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Miami-Dade schools taking threat of child predators online seriously

MIAMI, Fla. – The Miami-Dade School Board is working with the Miami Dade County School District to make sure that students and parents are involved in cyber-safety training in an effort to promote internet safety.

It comes as federal agents are warning parents that more kids on-line increases the risk of savvy cyber-child predators having access to children.

The FBI warns that offenders may start with casual conversations on-line. They gain a child’s trust before engaging in the exchange of illicit images and then to eventual attempts to meet the child in-person.

Dr. Martin Karp, vice chair of the school board of Miami-Dade County Public Schools, said “even my 9-year-old had received a message that was inappropriate.”

The topic of possible online child exploitation in the pandemic-era of distance learning was part of a discussion during Wednesday’s Miami-Dade County school board meeting.

“This item is not about the district’s security measures — the district has done quite a bit in terms of ensuring our platforms are secure — it’s more about our students who now, younger than ever, are going to be spending time online,” Karp said.

With children as young as 5-years-old now online to get a virtual education, the district should provide a warning to students, Karp said. His related agenda item directs the superintendent to address issues pertaining to internet safety in an effort to prevent sexual abuse.

“There can’t be a better time to have this conversation because in just a couple of weeks, all of our students start the year online, so the dangers will clearly be there,” Karp said.

The FBI offers these recommendations to parents:

  • Review and approve games and apps before they are downloaded.
  • Make sure privacy settings are set to the strictest level possible.
  • Keep electronic devices in an open, common room of the house.

The FBI also said it is crucial to monitor a child’s online activity during the school day. That’s advice parents or guardians may also want to share with childcare providers or private tutors for those who are setting-up learning pods or enrolling kids in distance learning day camps at the start of the school year.

Miami-Dade County School District officials late Thursday told Local 10 that on their upcoming week of welcome – the week of Aug. 24, there will be cyber safety curriculum for parents and for students in available in English, Spanish and Creole.

Week of Welcome

During Week of Welcome, parents and students will be able to access content in three languages that has been carefully developed and curated to guide them through the most important things they need to know before we start the school year.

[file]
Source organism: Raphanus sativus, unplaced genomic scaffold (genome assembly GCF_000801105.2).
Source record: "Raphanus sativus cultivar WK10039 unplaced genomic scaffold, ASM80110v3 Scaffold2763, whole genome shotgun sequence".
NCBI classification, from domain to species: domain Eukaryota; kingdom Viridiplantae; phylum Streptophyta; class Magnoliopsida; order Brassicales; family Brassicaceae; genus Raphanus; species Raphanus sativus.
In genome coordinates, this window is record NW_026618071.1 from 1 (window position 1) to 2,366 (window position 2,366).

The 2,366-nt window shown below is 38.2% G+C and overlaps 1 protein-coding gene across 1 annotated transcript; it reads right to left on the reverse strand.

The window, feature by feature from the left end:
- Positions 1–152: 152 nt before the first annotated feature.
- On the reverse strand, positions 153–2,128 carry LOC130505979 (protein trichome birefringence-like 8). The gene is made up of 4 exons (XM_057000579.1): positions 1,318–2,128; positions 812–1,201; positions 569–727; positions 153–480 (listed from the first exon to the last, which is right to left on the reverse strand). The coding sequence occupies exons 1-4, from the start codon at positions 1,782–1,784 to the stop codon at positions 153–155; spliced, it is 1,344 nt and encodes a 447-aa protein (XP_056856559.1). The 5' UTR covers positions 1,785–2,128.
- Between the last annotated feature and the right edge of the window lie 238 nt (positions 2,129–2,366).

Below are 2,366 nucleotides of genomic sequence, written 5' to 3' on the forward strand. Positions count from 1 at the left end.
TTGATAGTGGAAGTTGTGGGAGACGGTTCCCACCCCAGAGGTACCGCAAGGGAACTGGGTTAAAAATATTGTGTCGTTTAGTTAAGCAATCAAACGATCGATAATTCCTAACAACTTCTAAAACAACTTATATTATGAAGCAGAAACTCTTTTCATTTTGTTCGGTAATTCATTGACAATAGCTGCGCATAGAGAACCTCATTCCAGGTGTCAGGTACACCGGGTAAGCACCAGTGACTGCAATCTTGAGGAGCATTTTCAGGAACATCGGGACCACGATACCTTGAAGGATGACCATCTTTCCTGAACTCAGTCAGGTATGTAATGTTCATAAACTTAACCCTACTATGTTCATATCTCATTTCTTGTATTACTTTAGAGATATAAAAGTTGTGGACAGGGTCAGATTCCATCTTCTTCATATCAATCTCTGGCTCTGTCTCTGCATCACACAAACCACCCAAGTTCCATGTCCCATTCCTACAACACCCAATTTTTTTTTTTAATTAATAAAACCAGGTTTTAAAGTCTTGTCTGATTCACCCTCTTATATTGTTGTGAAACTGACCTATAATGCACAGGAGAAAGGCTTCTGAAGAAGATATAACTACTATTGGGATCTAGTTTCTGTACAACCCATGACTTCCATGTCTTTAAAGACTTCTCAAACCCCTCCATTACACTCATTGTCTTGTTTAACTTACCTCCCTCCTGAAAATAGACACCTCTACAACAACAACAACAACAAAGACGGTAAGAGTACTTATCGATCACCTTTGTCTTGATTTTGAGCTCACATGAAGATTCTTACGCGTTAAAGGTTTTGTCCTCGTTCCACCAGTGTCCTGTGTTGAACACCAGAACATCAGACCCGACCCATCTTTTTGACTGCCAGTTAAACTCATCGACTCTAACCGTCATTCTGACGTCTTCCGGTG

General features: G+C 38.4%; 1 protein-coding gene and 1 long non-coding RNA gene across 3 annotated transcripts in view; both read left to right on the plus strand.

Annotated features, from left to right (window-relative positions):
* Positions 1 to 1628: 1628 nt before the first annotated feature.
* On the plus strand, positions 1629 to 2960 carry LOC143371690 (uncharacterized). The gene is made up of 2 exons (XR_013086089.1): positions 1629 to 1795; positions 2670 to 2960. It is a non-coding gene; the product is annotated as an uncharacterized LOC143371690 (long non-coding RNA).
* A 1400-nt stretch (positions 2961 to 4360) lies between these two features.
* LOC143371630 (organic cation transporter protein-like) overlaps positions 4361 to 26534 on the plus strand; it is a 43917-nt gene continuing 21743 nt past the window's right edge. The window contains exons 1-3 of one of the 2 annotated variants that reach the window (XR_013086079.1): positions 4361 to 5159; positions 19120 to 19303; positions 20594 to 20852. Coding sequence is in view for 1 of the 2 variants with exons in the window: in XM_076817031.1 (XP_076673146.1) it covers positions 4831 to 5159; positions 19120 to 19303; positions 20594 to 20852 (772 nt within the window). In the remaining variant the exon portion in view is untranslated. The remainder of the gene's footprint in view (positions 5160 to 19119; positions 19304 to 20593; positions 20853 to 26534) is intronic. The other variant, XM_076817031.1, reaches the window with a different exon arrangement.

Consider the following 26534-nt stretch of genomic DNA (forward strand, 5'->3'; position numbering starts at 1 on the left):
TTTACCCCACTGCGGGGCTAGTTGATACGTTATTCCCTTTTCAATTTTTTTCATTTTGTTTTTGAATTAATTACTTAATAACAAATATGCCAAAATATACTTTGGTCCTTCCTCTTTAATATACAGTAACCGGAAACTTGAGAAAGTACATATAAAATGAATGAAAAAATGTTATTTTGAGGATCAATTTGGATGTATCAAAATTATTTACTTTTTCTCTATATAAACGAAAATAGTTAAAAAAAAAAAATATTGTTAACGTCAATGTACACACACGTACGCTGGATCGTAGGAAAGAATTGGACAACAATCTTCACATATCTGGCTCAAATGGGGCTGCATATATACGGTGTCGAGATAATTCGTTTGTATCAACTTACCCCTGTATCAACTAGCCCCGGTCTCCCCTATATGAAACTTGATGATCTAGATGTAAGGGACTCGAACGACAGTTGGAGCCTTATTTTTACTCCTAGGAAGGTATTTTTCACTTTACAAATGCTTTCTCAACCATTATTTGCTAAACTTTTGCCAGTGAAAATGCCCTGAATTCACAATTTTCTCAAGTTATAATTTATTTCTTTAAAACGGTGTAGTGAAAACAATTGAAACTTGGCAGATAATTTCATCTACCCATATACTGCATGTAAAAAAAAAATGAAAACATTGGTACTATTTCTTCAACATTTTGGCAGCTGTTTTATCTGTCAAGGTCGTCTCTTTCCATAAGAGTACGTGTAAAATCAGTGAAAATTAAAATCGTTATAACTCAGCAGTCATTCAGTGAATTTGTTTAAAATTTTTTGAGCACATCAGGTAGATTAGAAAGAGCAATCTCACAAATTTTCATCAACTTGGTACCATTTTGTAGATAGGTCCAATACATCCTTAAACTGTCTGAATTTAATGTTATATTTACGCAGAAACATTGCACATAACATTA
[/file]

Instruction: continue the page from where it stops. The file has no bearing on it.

These topics are organized into 4 main categories:

Connecting Virtually: information related to devices and connectivity, student email accounts, My School Online, Digital Citizenship and Cyber Safety.

Supporting Student Success: modules designed to help families establish schedules and routines to optimize learning and developing strong study habits, support for special populations – such as students with disabilities, English learners, and youth and families living in unstable housing.

Healthy Mind & Body: topics related to mental health, nutrition and exercise, and mindfulness.

Your Child on Campus: modules will provide students and parents with information on what they can expect to see and experience at the physical schoolhouse once M‐DCPS enters Stage 2 of reopening, including information on the District’s enhanced safety and health protocols.

Each module will indicate whether it is to be viewed by students, parents, or both together.

Modules will be made available in English, Spanish, and Haitian Creole via the Week of Welcome website at www.miamiweekofwelcome.com.

The Week of Welcome will help provide families a sense of what they can expect on Aug. 31, according to the district.

The M‐DCPS Distance Learning Hotline will continue to be available to provide assistance, 305‐995‐HELP (4357).

About the Author:

Christina returned to Local 10 in 2019 as a reporter after covering Hurricane Dorian for the station. She is an Edward R. Murrow Award-winning journalist and previously earned an Emmy Award while at WPLG for her investigative consumer protection segment "Call Christina."